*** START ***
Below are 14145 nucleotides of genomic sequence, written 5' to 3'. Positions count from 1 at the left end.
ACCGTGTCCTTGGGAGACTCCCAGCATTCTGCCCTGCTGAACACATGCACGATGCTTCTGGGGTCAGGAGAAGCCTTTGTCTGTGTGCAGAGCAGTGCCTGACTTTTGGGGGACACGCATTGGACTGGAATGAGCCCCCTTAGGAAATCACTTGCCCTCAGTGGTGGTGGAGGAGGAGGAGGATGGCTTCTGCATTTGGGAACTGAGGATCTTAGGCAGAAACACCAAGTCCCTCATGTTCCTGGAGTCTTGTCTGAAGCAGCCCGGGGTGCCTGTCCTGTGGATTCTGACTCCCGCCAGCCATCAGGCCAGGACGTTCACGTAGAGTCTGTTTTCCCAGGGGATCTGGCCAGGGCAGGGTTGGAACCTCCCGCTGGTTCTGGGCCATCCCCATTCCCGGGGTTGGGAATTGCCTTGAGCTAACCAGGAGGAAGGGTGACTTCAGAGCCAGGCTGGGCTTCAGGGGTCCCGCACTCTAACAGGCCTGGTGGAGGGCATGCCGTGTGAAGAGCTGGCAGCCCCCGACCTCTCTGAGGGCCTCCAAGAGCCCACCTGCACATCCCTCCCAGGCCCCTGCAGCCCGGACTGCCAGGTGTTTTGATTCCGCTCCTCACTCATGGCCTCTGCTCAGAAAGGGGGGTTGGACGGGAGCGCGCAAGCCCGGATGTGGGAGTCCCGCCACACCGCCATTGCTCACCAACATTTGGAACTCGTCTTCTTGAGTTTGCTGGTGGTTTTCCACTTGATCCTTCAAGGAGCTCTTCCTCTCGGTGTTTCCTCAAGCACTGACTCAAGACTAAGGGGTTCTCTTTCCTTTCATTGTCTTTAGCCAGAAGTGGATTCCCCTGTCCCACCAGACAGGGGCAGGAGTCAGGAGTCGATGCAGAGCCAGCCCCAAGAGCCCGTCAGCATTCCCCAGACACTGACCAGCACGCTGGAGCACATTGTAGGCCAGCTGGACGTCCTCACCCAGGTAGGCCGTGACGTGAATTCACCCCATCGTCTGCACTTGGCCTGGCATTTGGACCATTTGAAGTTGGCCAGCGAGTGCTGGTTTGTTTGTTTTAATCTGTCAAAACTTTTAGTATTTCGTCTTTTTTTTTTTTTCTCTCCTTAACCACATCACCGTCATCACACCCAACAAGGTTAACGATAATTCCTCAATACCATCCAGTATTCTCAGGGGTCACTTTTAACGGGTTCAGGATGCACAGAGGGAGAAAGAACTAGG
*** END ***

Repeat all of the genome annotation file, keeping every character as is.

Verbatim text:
Below are 14145 nucleotides of genomic sequence, written 5' to 3'. Positions count from 1 at the left end.
ACCGTGTCCTTGGGAGACTCCCAGCATTCTGCCCTGCTGAACACATGCACGATGCTTCTGGGGTCAGGAGAAGCCTTTGTCTGTGTGCAGAGCAGTGCCTGACTTTTGGGGGACACGCATTGGACTGGAATGAGCCCCCTTAGGAAATCACTTGCCCTCAGTGGTGGTGGAGGAGGAGGAGGATGGCTTCTGCATTTGGGAACTGAGGATCTTAGGCAGAAACACCAAGTCCCTCATGTTCCTGGAGTCTTGTCTGAAGCAGCCCGGGGTGCCTGTCCTGTGGATTCTGACTCCCGCCAGCCATCAGGCCAGGACGTTCACGTAGAGTCTGTTTTCCCAGGGGATCTGGCCAGGGCAGGGTTGGAACCTCCCGCTGGTTCTGGGCCATCCCCATTCCCGGGGTTGGGAATTGCCTTGAGCTAACCAGGAGGAAGGGTGACTTCAGAGCCAGGCTGGGCTTCAGGGGTCCCGCACTCTAACAGGCCTGGTGGAGGGCATGCCGTGTGAAGAGCTGGCAGCCCCCGACCTCTCTGAGGGCCTCCAAGAGCCCACCTGCACATCCCTCCCAGGCCCCTGCAGCCCGGACTGCCAGGTGTTTTGATTCCGCTCCTCACTCATGGCCTCTGCTCAGAAAGGGGGGTTGGACGGGAGCGCGCAAGCCCGGATGTGGGAGTCCCGCCACACCGCCATTGCTCACCAACATTTGGAACTCGTCTTCTTGAGTTTGCTGGTGGTTTTCCACTTGATCCTTCAAGGAGCTCTTCCTCTCGGTGTTTCCTCAAGCACTGACTCAAGACTAAGGGGTTCTCTTTCCTTTCATTGTCTTTAGCCAGAAGTGGATTCCCCTGTCCCACCAGACAGGGGCAGGAGTCAGGAGTCGATGCAGAGCCAGCCCCAAGAGCCCGTCAGCATTCCCCAGACACTGACCAGCACGCTGGAGCACATTGTAGGCCAGCTGGACGTCCTCACCCAGGTAGGCCGTGACGTGAATTCACCCCATCGTCTGCACTTGGCCTGGCATTTGGACCATTTGAAGTTGGCCAGCGAGTGCTGGTTTGTTTGTTTTAATCTGTCAAAACTTTTAGTATTTCGTCTTTTTTTTTTTTTCTCTCCTTAACCACATCACCGTCATCACACCCAACAAGGTTAACGATAATTCCTCAATACCATCCAGTATTCTCAGGGGTCACTTTTAACGGGTTCAGGATGCACAGAGGGAGAAAGAACTAGG